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How to choose a savings account

The best way to compare and choose the right savings accounts that will suit your savings plan, is to first start by identifying the type of account that best suits you. 

The different types of savings accounts include: 

  • Conditional savings accounts: sometimes called bonus savers, conditional savings accounts involve the account holder having to meet a list of criteria and conditions to earn a high interest rate. If these conditions are not met, your savings account will revert to a lower variable interest rate. These conditions may include:
    • Maintaining a minimum balance in the savings account;
    • Depositing a certain amount of money each month;
    • Making minimum (or no) withdrawals, such as electronic transfers or ATM withdrawals, each month;
    • Having a linked transaction account to your savings account; and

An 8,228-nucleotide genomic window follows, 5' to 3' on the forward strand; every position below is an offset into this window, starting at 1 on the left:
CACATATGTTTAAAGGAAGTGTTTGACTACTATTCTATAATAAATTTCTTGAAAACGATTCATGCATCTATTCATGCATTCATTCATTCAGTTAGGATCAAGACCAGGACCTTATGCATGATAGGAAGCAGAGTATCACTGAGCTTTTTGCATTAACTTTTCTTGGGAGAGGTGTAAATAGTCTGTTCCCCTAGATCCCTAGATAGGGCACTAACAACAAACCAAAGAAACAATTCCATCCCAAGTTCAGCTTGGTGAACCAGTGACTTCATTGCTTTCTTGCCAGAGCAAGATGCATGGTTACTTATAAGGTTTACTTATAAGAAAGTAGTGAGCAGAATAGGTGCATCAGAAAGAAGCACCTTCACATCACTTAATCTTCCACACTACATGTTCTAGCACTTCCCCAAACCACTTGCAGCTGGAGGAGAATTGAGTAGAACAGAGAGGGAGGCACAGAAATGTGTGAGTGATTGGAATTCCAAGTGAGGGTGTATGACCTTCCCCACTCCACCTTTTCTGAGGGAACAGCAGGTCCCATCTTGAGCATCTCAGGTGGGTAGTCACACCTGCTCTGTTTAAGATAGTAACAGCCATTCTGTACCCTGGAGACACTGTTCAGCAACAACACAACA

• Using other financial products from the provider, such as a credit card.
  • Introductory savings accounts: account holders may be able to earn a higher interest rate for an introductory period, typically 3-6 months. The interest rate will then revert to a lower, standard variable rate.

  • Online savings accounts: some financial providers are based online only, meaning all your banking is done through web-based online banking platforms and apps. These types of providers generally offer more competitive interest rates as they can keep business costs down by not operating in branches. They can also carry more innovative features, as they tend to be newer institutions, meaning less red-tape and board members to keep happy. However, if you rely on branches and face-to-face customer service, an online saver may not suit your financial situation.